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“The creatures outside looked from pig to man, and from man to pig, and from pig to man again; but already it was impossible to say which was which.” – George Orwell 

Before I begin, three things that you should know immediately:

1. Your mother ALWAYS knows what the fuck she’s doing, especially when it seems like she doesn’t…… just accept this truth and your life will be a circumference of  bliss;

2. DO NOT judge a book by its cover or title, whether you’re 10 years old, 40 years old, or have reincarnated into your current form; and

3. When keeping it real goes terribly wrong, it’s because your mother ALWAYS knows what the fuck she’s doing.

One of the panoply of badass variables that formed my mother’s equation was that she never said “no” when I asked her to please buy me a book. For a while, I thought I had an efficacious scheme going on, for in order to get her to purchase me a Nintendo 64 game I’d first have to write her two book reports. This worked incredibly well for The Legend of Zelda (The Adventures of Tom Sawyer and Huckleberry Finn), and was even easier for Mike Tyson’s Punch Out (Two of the Narnia books).

But Mummy had two Doctorates and was always two steps ahead of me.

The sister was a world class psychologist, statistician, and educator after all. So when she agreed to purchase her 10year-old child George Orwell’s Animal Farm and announced that she would buy TWO games for one report of this book I was like, “Sheeit, I’m finally gonna get one over on Mum [who my older friends on my Spanish Harlem (not fucking SpaHA btw) block were already calling, ‘Yoda Black’]. How hard could it be to write a report on a book about animals who live on a farm?”

But I must have forgotten cardinal rules 1, 2, and 3. Because my mum was not playing.

The Day I met Paradoxical Osmosis, Before I Knew Its Name

It took me roughly three days to read Orwell’s opus. I had already decided the two games I wanted were Rygar and Metroid, and I needed to get those shits before anyone in my 5th Grade class at PS-163 beat me to the punch.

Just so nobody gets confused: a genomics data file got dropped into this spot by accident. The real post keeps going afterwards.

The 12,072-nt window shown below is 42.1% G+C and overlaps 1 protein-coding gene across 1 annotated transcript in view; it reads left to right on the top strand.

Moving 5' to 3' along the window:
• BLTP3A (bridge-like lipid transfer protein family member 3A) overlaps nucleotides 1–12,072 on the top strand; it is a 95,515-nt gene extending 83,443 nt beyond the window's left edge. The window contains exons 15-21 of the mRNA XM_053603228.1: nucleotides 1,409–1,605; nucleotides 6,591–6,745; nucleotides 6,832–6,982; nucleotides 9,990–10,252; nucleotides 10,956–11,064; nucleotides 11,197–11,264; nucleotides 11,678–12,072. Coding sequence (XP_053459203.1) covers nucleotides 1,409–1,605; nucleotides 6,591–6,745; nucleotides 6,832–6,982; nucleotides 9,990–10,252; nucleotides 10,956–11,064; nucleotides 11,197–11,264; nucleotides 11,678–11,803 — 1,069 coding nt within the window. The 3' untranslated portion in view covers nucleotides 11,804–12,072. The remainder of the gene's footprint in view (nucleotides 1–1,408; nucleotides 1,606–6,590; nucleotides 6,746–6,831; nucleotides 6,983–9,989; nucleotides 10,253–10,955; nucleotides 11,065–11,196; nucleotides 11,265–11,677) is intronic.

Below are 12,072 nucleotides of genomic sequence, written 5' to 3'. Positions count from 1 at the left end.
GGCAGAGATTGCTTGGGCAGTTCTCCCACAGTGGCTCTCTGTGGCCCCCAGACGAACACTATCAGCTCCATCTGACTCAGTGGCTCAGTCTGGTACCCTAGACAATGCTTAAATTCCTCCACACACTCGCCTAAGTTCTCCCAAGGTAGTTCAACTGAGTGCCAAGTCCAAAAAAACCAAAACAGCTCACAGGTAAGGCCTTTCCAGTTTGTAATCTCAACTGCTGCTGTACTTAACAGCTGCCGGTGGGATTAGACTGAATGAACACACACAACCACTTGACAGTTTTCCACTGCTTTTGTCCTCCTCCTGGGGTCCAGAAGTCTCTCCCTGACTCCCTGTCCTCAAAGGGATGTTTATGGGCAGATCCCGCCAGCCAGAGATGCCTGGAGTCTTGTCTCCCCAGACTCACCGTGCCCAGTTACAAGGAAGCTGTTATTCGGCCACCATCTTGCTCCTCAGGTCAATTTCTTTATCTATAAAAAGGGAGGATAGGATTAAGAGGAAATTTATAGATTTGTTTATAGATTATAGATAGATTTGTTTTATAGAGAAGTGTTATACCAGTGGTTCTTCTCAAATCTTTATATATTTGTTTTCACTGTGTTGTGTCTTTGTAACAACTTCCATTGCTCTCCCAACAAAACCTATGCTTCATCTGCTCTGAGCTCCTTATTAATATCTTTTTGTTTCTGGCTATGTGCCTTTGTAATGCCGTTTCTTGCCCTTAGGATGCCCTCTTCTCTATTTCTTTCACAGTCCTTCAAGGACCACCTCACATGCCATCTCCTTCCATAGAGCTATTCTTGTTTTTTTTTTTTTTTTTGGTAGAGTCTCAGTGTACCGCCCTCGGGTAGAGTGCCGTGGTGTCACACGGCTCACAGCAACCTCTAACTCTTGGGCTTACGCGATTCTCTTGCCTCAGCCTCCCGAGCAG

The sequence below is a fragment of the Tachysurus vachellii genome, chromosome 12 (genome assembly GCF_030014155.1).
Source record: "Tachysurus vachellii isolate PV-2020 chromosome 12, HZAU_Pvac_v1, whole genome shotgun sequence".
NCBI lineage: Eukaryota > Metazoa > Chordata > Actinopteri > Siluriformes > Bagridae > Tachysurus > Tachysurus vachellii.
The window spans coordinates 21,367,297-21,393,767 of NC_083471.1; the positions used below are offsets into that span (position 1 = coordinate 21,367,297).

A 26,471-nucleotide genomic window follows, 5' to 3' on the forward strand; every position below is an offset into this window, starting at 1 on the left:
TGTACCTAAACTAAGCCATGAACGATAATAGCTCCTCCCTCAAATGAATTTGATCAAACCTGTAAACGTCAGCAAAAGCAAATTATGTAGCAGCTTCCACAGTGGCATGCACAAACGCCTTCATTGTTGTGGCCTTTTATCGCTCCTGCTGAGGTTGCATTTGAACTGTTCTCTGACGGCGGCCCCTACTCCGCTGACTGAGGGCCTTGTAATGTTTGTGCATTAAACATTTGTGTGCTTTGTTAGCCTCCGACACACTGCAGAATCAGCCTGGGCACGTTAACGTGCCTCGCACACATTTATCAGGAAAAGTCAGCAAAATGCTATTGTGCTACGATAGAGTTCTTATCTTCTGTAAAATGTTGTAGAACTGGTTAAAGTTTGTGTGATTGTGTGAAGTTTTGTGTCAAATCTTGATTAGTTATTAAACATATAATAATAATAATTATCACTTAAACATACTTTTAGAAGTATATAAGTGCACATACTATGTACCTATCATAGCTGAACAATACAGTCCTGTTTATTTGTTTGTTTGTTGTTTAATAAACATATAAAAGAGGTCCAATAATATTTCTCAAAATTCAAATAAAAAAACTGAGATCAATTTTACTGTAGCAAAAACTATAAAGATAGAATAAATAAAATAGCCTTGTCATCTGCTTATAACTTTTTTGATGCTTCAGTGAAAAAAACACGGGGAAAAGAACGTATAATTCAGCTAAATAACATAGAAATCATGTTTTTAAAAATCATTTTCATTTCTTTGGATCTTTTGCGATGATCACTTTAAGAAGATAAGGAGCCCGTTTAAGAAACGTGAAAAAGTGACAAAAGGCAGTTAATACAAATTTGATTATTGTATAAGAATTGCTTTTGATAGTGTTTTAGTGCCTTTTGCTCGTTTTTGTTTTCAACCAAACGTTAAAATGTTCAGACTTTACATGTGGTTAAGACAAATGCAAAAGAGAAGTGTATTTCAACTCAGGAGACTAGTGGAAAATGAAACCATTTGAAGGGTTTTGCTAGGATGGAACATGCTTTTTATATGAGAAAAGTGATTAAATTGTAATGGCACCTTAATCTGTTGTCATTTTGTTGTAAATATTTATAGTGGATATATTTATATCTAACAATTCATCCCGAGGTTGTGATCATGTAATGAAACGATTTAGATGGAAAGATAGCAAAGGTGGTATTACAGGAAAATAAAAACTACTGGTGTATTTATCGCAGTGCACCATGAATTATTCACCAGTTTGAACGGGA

My mother, as always, had the five questions I had to answer in semi-essay form ready to go. I sped through the first three questions relatively easily, but the fourth one was a bit trickier.

How the hell is a 10 year-old supposed to answer a question about the fucking Russian Revolution?

And who the hell is Joseph Stalin anyway? By the fifth question, the jig was up. Mummy, again, pulled off the fourth quarter comeback that the Kansas City Chiefs were able to in Super Bowl LIV.  I had no idea why the pigs acted the way they did. Orwell described it as, “in the context of unhealthy and iniquitous power dynamics,” but I didn’t even know what iniquitous meant. I just knew I hated these pigs and was really happy that I grew up in a home that kept semi-kosher.

After struggling to answer Mum’s final question—which took me longer than it took to read the damn book—I decided not to submit a report; I instead gave my mother a picture of a white flag to signal my surrender. (I can’t draw for shit by the way.)

I then commissioned my mother for the kind of emotional largesse that only a mother can give to her child.

Mummy explained what was happening in Animal Farm in the context of Siaka Stevens, the former cruel and brutal dictator of Sierra Leone, our homeland. She offered, “Tonino, far too often when oppressed people get power, they can become the most malevolent oppressors.”

Inquisitive as ever, I immediately asked her, “What’s that called Mum, when that happens?”

“Bollocks,” she replied. “Fuck-all-squared-bollocks” She then proceeded to put a five spot in the swear jar.

It took me 30 years to come up with a term that Mummy was describing, after 10 years of working in activist/”movement” spaces:

Paradoxical Osmosis: –

The process of becoming the oppressor we swore to usurp while unconsciously utilizing the same tactics that push people down, instead of holding them up. It’s a major force that prevents activist collectives and communities from becoming actual movements.

Check Lashon Hara at the Door

As imperfect—yet at our core, lovely—people, the potential for us to exercise paradoxical osmosis has been with us for over 5,000 years, literally since the days of Moses. Whether you are religious or just enjoy the stories of the Torah, it’s still possible to draw wisdom from the book. And when you consider the context of the Jewish people, recently emancipated from Pharoah’s enslavement, the need to be collective and individual watchdogs to ensure we don’t replicate the methodology of our oppressors becomes ever more lucid.